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Can My Husband Sell Our Condo?

My husband and I purchased a condo before we got married in 2001 and it was placed in his name only. We got married later that year. Our marriage has been rocky for a while and seems to be getting worse. I found out my husband is trying to sell it and not give me any of the funds acquired. Can he do this?  Search homes for sale in Flying Horse, Colorado Spring, CO here:  www.rehava.com

What are my legal rights?

New Jersey is an equitable distribution state, which means that marital property is divided equitably upon divorce – or fairly.

What is Marital Property?

“Marital property” is defined as the assets and debts acquired or earned during the course of the marriage.  Either individually or jointly, including real property, personal property, retirement accounts and bank accounts.  Including; mortgages, loans, revolving debt, and the like”, said Jeralyn Lawrence, a family law attorney with Lawrence Law in Watchung.

She said in New Jersey, property titled in the name of one spouse rather than both spouses is not enough to exclude that property from the proverbial “marital pot.”  By virtue of the fact that you and your husband purchased the residence together in contemplation of marriage, you have both acquired an interest in the marital residence in the form of equity.

What is the Source of Funding?

It’s also important to know the source of funding at the time you and your husband purchased the marital residence.  Is your name is on any mortgage?  In the event you contributed toward the purchase of the marital residence or named on the mortgage, these facts only further embolden your claim to the equity in the home.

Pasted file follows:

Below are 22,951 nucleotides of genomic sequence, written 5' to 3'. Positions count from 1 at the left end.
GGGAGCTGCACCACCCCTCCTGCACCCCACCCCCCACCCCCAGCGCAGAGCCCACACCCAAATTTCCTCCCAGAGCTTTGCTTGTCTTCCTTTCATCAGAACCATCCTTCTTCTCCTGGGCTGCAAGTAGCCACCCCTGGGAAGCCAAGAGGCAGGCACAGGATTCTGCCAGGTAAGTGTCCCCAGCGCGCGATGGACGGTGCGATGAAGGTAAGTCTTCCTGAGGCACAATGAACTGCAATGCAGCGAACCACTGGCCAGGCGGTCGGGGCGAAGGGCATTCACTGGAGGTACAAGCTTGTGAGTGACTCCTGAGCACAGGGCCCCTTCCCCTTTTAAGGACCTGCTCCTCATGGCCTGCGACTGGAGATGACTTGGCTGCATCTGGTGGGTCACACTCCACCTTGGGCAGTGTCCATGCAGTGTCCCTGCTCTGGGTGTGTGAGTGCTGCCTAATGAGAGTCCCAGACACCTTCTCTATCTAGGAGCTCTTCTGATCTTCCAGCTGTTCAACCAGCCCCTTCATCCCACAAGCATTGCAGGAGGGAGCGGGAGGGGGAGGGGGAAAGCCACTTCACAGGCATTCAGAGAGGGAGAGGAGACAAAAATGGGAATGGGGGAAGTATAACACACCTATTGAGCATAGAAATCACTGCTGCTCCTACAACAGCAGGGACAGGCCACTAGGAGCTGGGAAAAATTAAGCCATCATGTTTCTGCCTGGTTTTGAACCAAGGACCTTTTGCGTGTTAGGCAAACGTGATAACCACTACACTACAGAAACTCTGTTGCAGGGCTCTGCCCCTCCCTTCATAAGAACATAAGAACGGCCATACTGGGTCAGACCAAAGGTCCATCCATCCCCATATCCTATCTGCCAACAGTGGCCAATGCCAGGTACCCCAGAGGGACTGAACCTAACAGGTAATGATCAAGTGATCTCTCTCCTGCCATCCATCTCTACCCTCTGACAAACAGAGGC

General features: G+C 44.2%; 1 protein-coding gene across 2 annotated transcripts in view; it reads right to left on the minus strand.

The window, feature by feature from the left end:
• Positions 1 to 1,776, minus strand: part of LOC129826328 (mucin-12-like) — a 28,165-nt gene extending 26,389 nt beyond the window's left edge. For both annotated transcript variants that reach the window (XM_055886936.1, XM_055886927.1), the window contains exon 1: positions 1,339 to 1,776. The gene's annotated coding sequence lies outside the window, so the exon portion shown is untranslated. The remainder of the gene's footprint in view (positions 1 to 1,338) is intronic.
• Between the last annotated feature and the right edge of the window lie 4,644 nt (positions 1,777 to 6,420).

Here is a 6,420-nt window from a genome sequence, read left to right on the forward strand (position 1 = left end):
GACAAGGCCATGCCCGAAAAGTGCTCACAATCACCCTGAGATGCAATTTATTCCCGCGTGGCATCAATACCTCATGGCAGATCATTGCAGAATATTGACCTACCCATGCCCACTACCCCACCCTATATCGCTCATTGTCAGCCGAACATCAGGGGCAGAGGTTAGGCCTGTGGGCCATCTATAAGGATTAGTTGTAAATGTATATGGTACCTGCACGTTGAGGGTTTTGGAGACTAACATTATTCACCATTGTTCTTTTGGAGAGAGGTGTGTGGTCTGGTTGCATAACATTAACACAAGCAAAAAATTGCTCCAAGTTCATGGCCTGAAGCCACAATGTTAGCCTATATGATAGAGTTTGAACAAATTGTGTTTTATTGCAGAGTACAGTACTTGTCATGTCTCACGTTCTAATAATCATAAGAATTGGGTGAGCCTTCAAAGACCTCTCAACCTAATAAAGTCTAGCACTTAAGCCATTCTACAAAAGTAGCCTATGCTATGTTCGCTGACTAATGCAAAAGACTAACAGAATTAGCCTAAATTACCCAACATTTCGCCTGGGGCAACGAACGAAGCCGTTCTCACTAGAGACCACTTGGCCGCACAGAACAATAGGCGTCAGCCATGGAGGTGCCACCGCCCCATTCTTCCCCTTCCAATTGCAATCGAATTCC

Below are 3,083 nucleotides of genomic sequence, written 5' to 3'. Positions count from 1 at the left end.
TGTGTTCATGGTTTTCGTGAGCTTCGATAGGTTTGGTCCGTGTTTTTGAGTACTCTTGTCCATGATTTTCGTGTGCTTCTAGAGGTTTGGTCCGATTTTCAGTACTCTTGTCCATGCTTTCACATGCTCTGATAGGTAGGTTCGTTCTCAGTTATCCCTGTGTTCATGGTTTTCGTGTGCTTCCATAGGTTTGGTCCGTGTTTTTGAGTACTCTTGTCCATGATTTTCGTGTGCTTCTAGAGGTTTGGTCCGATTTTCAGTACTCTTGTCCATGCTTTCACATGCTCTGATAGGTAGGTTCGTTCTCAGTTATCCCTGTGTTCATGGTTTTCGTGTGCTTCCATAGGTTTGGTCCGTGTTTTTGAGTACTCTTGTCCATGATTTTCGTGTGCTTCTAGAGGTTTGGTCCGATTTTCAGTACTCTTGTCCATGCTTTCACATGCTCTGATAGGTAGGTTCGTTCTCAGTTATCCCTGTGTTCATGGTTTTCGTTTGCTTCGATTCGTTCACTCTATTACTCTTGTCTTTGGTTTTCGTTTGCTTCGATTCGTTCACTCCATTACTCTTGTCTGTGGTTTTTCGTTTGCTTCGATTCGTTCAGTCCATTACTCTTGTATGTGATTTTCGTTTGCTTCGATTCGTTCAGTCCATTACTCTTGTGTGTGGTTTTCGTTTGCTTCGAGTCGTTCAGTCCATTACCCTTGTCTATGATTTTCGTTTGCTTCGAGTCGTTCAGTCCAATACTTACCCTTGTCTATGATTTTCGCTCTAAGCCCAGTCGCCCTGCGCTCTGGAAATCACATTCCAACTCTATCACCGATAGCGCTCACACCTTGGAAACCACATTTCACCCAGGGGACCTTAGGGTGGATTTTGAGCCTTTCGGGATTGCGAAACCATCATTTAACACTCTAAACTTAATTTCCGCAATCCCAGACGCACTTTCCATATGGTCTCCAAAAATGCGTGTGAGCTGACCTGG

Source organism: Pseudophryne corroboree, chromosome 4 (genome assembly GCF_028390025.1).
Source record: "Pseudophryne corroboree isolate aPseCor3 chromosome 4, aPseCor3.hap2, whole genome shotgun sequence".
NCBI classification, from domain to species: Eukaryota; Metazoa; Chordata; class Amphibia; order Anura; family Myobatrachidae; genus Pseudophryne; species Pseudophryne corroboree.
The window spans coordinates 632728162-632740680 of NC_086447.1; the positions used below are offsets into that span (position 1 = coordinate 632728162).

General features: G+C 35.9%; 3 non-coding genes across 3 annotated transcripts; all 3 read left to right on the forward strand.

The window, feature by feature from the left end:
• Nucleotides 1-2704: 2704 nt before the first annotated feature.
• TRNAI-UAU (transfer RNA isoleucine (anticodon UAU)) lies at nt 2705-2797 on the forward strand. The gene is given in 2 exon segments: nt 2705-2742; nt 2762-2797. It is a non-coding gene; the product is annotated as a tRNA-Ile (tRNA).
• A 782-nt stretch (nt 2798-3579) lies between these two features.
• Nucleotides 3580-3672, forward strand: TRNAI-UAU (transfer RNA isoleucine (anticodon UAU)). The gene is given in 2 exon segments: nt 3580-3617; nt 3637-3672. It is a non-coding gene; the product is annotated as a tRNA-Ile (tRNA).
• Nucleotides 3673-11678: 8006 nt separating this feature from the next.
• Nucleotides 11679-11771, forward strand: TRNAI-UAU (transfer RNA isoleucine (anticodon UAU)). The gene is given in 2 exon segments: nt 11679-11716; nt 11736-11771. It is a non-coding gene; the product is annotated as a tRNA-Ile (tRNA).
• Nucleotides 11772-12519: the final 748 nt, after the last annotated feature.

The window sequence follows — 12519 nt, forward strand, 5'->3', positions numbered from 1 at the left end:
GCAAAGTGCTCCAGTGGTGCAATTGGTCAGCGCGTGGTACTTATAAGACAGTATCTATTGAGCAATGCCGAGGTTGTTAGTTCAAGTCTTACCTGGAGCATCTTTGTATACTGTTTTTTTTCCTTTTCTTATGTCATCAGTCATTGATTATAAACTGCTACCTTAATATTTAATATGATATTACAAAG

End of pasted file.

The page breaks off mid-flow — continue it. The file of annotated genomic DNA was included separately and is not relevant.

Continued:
In New Jersey, Courts recognize both financial and non-financial contributions to the upkeep of the home. This information is used when determining both party’s interest, without placing significant weight on the names in which the deed is recorded, or mortgage is held.

Were Improvements Made to the Property?

Relevant factors considered by the court are contributions to the utilities to maintain the home. Also, whether improvements were made to the home utilizing marital income.  And whether either you or your spouse invested physical labor into the upkeep of the home.  They will ask what other marital efforts, if any, caused an increase in the value of the home.  If you did contribute to these efforts in some capacity, personally or financially, you have grounds to claim a portion of the equity in the residence.

A court also has the power to restrain him from listing the sale of the home without your participation and consent.

Because the specifics of your case matter here, you should speak to an experienced family law attorney who can review all the details.

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